In 2011, the typical corporate email user received about 105 email messages a day (source: The Radicati Group), many of them on a handheld device. So if you’re trying to reach a busy person who’s likely checking email in between meetings, your best shot is to write a good subject line for your email message.
Think about what causes you to open an email message. As you scan your inbox, you probably check whose name is in the ‘From’ line and then you read the subject line. If you don’t know the sender, the subject line is all that will get you to open the message—or not. That makes the subject line the most important part of the email message. Depending on what you have to say, it can be the email message (“Today’s 10:30 am meeting moved to 2:30 pm”).
It’s a good idea to take the same care titling your email messages as you do naming document files—because that’s what they are. We’ve all had the experience of searching for a message that the sender insists we received—but we can’t find it. Why? Because we’re looking for a subject line that maybe doesn’t exist. Or maybe it relates to something else entirely, because it’s part of a long string and no one changed the subject line as the correspondence morphed from ‘Lunch tomorrow?’ to ‘What’s happening on the Jones deal?’ Or maybe it relates to one of the other topics in the email message—and there are several. Leaving the subject line blank is the worst: you have to open each one of the 25 messages you’ve received from that person to find what you’re looking for.
So going back to that typical corporate email user receiving over 100 email messages a day, the more you can achieve in the subject line the better. Think about what you want the recipient to do: attend a meeting? Ensure that date, time, and place are in the subject line: “Meeting re Jones deal my office 10:30 am Nov 5”. Even if the recipients just scan their inboxes—they get the message.
Maybe you’ve been told to keep your subject lines short. This is a good idea, especially because some email service providers limit subject lines to 50 characters. But succinct is more important: in the example above, if I had omitted “…re Jones deal…” and the recipient read only the subject line, it might take a further phone call to convey all of the information. That may not happen. And you can count the characters in the example: 46 with spaces—that’s comfortably under the 50-character limit.
Now, if you’re wondering what all this has to do with marketing legal services, think about the most common marketing activities in law firms: seminars and newsletters. Most law firms send invitations by email these days. Similarly, everyone’s converting their newsletters from print to digital. However, these same law firms are staggered to find that the email marketing industry considers email open rates between 15% and 30% to be average. So we’re back to that all-important subject line!
Because their business depends on open rates, the email marketing industry has done extensive research on subject lines. They recommend testing several subject lines when sending out a mass email. The results can be enlightening: I was once asked by a client why they were getting such a poor response to their emailed invitations. I advised sending a reminder, but this time I wrote the subject line. They had taken a folksy approach the first time: “An invitation to our friends at XYZ Widgets”. That’s 43 characters and it still doesn’t tell the recipients what, where, when, and why. My rewrite? “Bill ABC: 10 compliance tips, 8:00 am Wed Jan 4”. That’s only four more characters, but a world of difference in information. Many of the recipients who responded claimed they hadn’t received the first email. A more likely scenario is that they had received it but hadn’t opened it.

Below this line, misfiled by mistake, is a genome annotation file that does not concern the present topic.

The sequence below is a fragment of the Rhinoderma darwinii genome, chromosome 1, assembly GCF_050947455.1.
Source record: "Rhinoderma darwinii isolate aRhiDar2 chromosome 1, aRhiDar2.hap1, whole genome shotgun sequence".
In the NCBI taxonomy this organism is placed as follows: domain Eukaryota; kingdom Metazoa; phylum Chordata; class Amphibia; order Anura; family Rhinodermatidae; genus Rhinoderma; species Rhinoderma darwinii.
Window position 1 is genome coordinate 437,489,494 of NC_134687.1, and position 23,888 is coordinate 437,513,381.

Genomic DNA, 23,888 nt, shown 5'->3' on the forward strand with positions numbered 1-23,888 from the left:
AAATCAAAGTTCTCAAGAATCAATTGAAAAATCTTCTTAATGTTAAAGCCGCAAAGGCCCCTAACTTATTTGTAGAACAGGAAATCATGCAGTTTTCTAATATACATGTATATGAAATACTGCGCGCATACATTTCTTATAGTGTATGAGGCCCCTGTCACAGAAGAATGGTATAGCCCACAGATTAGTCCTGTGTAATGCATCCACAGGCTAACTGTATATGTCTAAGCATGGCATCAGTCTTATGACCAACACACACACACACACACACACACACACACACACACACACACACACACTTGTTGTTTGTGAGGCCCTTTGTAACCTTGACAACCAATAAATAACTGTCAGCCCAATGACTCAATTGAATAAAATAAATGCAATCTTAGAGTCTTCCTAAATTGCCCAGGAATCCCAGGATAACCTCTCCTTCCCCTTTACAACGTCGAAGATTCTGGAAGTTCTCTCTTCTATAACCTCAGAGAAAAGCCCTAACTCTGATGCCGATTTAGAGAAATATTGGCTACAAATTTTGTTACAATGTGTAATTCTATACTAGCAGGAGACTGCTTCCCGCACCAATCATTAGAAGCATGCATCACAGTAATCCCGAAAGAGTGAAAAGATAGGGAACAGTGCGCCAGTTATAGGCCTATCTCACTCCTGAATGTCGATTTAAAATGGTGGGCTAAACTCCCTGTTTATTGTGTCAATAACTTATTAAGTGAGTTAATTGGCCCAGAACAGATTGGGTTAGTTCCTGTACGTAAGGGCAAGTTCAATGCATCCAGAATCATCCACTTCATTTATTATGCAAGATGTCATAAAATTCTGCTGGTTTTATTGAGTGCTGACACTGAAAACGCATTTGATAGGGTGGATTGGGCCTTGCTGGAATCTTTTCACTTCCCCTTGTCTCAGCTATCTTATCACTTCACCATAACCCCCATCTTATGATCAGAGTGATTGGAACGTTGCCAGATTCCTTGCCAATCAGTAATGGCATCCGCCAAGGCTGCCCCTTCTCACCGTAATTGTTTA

If you’re looking for inspiration, Aubrey Stork, an email marketing specialist, has a great suggestion. He suggests that you make your subject lines
- problem-based, (“Tackle low email open rates”), or
- question-based, (“How many people open your emails?”) or
- number-based (“Top 10 reason for low mail open rates”).
This is very similar to the advice given to journalists on writing headlines—because headlines are often the only part of a news article that is read.
So let’s say you email a tax bulletin to your clients monthly. The email marketing industry calls this type of email ‘ham’. It’s not spam, because the recipients have signed up for it. My inbox, I have to confess, is chock full of unopened ham—stuff I signed up to receive that I really should read, but not right now. Isn’t it OK to use the same subject line each time, just changing the date: “Smith & Jones Tax Bulletin Issue 5”? Not if you want the bulletin to be opened. It’s a subject line, after all: tell your readers the subject of the bulletin!
Finally, some best practices from the email marketing experts:
- Test, test, test! Try different subject lines on 20% of your mailing list.
- If you can’t summarize the content of your email in a subject line of 50 characters or fewer, you’ve got too many messages rolled up into one.
- Numbers count: include relevant dates and deadlines in the subject line.
- Localization helps: providing a city name can increase open rates.
- Keep it simple: research shows that straightforward subject lines increase open rates while clever or quirky ones can backfire.